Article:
Go Agile with a Product Innovation Platform


Disruption is afoot in the manufacturing industry. But you already know that, whether you focus on consumer products or industrial applications. You also know that customer demands are shifting, production tools and techniques are evolving, and products are getting smarter. You know quite a bit, it seems.

But do you know how to stay ahead of all these changes while staying competitive? If you’re thinking that the answer is using cheaper materials, improving process efficiencies, or lowering production costs, you’re not wrong exactly. But you are relegating your offerings to commodity-product status, and any competitive advantage you may enjoy will be short-lived. If you want to aim a little higher—toward producing the bespoke, mass-customized products people want today—one way is through a product innovation platform.

Coined in the past two years, the term “product innovation platform” represents a turning point in the manufacturing industry—a time when a new generation of disruptive technologies, including the Internet of Things (IoT), promises to expand on traditional product life cycle management (PLM) by connecting the entire manufacturing process: design, make, use. It also offers the opportunity to shun waterfall product development in favor of a more agile, iterative process.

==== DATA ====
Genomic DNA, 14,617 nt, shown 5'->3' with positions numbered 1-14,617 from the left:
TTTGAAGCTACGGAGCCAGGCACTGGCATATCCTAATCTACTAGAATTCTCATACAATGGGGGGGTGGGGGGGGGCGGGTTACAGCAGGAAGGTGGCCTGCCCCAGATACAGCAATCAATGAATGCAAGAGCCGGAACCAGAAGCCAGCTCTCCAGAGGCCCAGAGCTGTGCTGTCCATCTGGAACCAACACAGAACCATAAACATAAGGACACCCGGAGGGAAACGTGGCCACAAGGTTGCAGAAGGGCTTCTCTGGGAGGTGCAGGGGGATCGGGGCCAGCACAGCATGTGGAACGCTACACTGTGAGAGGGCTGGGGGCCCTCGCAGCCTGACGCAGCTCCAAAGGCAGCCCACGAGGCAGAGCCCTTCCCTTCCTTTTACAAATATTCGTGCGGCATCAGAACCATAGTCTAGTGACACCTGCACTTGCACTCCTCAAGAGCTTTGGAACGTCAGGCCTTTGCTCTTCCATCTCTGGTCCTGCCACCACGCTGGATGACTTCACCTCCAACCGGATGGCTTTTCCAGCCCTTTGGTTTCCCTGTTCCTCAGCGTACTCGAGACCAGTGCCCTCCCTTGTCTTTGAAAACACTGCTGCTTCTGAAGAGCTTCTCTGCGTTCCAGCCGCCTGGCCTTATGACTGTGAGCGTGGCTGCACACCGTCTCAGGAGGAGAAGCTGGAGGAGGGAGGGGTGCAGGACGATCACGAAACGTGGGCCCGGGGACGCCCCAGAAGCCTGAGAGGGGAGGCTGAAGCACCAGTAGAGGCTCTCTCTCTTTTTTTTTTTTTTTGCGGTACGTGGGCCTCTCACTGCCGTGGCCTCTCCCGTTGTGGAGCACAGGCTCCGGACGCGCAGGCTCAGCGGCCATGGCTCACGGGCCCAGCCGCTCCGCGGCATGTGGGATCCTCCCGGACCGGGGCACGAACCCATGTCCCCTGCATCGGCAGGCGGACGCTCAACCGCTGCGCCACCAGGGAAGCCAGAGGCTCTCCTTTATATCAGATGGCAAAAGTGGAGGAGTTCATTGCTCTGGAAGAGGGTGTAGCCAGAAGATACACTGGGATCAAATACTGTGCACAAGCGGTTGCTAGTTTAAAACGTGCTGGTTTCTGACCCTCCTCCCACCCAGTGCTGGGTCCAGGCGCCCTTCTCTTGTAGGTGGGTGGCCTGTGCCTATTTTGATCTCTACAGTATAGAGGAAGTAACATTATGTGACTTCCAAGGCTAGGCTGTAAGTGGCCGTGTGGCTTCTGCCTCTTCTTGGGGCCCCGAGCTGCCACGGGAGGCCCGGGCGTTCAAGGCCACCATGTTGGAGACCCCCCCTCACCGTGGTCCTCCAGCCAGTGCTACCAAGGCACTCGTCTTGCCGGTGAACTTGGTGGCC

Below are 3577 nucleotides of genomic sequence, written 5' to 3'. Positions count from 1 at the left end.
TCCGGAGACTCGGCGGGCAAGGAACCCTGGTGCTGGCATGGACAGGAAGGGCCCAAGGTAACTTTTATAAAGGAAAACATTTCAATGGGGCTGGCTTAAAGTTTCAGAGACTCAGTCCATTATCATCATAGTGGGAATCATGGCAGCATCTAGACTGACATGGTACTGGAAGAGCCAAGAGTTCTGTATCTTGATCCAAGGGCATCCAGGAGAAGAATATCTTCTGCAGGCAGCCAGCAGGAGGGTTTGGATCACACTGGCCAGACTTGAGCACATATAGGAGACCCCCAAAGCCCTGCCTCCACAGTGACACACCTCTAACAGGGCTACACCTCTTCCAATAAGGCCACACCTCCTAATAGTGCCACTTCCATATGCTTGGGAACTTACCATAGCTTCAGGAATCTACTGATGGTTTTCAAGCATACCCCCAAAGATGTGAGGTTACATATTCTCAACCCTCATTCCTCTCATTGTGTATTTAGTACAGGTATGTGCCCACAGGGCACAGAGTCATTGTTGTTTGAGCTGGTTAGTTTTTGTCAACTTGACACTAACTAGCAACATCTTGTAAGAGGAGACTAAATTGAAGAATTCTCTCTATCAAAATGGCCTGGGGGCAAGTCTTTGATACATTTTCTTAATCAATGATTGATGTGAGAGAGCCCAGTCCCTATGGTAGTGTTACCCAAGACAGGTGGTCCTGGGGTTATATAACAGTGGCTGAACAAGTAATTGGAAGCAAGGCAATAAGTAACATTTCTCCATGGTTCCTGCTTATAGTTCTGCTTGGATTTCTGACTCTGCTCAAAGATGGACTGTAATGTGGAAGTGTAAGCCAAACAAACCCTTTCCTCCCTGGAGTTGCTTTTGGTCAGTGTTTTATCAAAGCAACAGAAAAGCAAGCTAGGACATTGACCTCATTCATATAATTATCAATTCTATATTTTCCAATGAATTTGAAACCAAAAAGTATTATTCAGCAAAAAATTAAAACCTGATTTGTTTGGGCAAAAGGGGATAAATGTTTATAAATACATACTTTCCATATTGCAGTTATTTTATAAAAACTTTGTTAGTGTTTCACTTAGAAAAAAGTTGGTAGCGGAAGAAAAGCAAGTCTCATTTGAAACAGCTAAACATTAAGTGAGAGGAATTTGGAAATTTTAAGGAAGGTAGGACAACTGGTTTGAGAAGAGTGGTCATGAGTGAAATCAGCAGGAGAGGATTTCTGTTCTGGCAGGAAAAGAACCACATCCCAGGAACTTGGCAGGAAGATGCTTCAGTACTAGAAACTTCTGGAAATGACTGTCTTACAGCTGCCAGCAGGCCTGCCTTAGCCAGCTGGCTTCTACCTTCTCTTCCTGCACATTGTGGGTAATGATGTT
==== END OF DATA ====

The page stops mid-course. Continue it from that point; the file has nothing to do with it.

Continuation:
Previously, manufacturers of discrete products, from cars to airplanes to industrial equipment, had to acquire lots of disparate software applications with lots of individual licenses. And once they’d amassed those CAD and data-management systems, simulation applications, and CAM programs, they had to piece them together.

Like trying to build a house with workers who don’t speak the same language and use completely different tools, the old process was not seamless. And in manufacturing, that piecemeal approach doesn’t lend itself to an agile product-development process.

But now, product innovation platforms offer the ability to conceive, design, engineer, optimize, manufacture, sell, and connect to a product in the field—all around the same set of common data. It’s a development cycle that allows you to abandon waterfall processes for good and, ultimately, offer better service to your customers.